In Idaho can a police officer make a traffic stop for any reason he wants?

Technically? No.  Practically?  Pretty much.

For a police officer to stop your vehicle, he or she must have a reasonable articulable suspicion that criminal activity is afoot.  Absent such reasonable articulable suspicion, the officer must not stop your car. If he or she does it is an unlawful stop. Any court will suppress any evidence of a crime that the police officer found after that as ‘fruit of the poisonous tree.’

So that sounds pretty fair and just. The officer must have a lawful reason to stop you.  If not he will not be able to use any evidence he collects when he stops you illegally.  In practice, the legislature and courts have written and interpreted the laws allowing seizure of motor vehicles very broadly. Only the most incompetent officers have a hard time finding a lawful reason to stop your motor vehicle.

Pretextual Stops

Bear in mind, the reason that police give for stopping you may not be the real reason.  This farce is known as a ‘pretextual stop.’  For example, you are driving your car at 2 AM in the morning, and the officer wants to see if you have been drinking.  He can find an unrelated reason to pull you over (e.g. tail light out) just so he can stop you to see if you’ve been drinking.  It is well settled law that pretextual stops are perfectly legal. The officer doesn’t even have to charge you with the pretextual reason he stopped you, and very often they do not.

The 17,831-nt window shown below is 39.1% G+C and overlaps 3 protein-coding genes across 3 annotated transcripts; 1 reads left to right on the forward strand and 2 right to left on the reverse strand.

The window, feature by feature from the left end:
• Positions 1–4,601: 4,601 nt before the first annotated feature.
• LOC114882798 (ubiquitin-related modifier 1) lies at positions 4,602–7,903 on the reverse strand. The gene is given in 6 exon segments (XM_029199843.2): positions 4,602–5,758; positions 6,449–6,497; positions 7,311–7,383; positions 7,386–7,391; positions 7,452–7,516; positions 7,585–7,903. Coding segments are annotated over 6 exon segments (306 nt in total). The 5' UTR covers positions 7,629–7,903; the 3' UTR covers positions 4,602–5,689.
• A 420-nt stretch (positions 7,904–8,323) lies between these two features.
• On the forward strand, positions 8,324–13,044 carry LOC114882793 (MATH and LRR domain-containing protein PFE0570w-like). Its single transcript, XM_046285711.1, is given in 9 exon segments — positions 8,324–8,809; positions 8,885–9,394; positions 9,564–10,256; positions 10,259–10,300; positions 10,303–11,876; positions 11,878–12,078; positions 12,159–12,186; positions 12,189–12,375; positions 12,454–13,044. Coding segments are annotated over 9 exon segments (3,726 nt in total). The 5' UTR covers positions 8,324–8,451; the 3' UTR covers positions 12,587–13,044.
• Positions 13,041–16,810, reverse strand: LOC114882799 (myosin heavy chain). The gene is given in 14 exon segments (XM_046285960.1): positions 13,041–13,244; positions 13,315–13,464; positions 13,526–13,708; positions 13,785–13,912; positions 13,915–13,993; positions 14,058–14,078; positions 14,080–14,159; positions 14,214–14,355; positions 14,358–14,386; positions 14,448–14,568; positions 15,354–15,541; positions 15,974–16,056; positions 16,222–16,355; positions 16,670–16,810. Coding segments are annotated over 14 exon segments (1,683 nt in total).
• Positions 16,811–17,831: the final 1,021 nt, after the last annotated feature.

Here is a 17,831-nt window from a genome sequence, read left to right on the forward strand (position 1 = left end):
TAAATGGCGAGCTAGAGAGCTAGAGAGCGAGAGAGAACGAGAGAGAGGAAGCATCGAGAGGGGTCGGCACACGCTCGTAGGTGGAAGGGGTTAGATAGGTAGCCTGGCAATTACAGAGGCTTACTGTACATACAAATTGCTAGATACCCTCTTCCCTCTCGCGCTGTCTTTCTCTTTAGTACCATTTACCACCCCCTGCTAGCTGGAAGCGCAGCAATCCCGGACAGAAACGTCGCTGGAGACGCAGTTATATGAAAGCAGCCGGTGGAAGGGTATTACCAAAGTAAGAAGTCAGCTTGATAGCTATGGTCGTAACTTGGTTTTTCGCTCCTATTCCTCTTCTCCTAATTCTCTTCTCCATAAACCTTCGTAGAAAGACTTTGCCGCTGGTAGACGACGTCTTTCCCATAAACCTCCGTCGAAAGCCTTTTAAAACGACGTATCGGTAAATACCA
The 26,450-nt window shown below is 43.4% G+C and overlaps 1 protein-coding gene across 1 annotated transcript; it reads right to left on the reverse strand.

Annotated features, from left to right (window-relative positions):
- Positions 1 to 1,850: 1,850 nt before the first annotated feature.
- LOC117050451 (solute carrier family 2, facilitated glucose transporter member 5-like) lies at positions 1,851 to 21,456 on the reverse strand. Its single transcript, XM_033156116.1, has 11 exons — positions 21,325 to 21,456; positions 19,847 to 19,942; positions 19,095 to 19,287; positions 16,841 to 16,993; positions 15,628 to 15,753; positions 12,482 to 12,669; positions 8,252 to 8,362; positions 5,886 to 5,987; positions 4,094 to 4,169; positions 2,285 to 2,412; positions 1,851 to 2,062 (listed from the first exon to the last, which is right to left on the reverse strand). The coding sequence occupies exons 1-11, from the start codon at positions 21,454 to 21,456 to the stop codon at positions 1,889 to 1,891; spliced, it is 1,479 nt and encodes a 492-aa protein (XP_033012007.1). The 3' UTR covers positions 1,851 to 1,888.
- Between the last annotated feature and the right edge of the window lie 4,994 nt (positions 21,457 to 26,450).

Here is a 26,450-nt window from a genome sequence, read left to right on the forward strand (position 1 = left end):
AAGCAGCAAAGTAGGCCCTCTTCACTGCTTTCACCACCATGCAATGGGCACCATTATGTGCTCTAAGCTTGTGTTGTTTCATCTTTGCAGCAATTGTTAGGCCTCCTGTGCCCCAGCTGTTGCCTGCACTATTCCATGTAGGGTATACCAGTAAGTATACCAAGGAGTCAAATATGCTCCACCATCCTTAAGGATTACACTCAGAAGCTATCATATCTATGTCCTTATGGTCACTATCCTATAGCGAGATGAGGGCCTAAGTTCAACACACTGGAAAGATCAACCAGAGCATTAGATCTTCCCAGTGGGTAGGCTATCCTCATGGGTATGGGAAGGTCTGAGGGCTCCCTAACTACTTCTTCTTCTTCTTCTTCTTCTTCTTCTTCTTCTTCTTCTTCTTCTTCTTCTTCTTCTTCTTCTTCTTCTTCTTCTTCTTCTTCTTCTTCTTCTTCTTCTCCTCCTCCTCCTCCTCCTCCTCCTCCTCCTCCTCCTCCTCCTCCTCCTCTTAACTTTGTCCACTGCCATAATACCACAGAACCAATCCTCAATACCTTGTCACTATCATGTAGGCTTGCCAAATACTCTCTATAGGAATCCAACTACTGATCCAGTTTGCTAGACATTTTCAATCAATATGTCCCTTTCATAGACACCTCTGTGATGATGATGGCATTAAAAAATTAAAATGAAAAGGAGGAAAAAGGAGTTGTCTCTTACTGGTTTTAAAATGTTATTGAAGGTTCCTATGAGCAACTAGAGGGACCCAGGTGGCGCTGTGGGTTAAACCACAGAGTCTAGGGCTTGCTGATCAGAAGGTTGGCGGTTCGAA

Traffic Laws

Here are some examples of traffic laws that are frequently used by police officers in pre-textual stops.

Idaho Code 49-808 (Turning Movements and Required Signals):

The Statute

This statute deals with turn signals.  The statute mandates that “On controlled-access highways and before turning from a parked position, the signal shall be given continuously for not less than five (5) seconds and, in all other instances, for not less than the last one hundred (100) feet traveled by the vehicle before turning.”

5 second rule on controlled access highways

Courts have interpreted this to mean that on highways that have exits and on-ramps, you must leave your turn signal on for at least five seconds before making a turning movement. 

5 second rule from parking

This law also applies if you turn from a parked position. For example, if you are turning out from being parallel parked on the side of the street.  If you only signaled for 4 seconds before moving, you have violated the law, and the officer can stop your vehicle. 

5 seconds is longer than you think

Now take out your stopwatch and watch five seconds pass.  Now imagine waiting that long before changing lanes on the freeway. You will quickly see that if an officer wanted to stop you, all he would have to do is follow you long enough to see you make this mistake that so many drivers make.  Sometimes it’s not even a mistake. It’s a necessary maneuver when traffic is changing so quickly.

100 foot rule on all other roads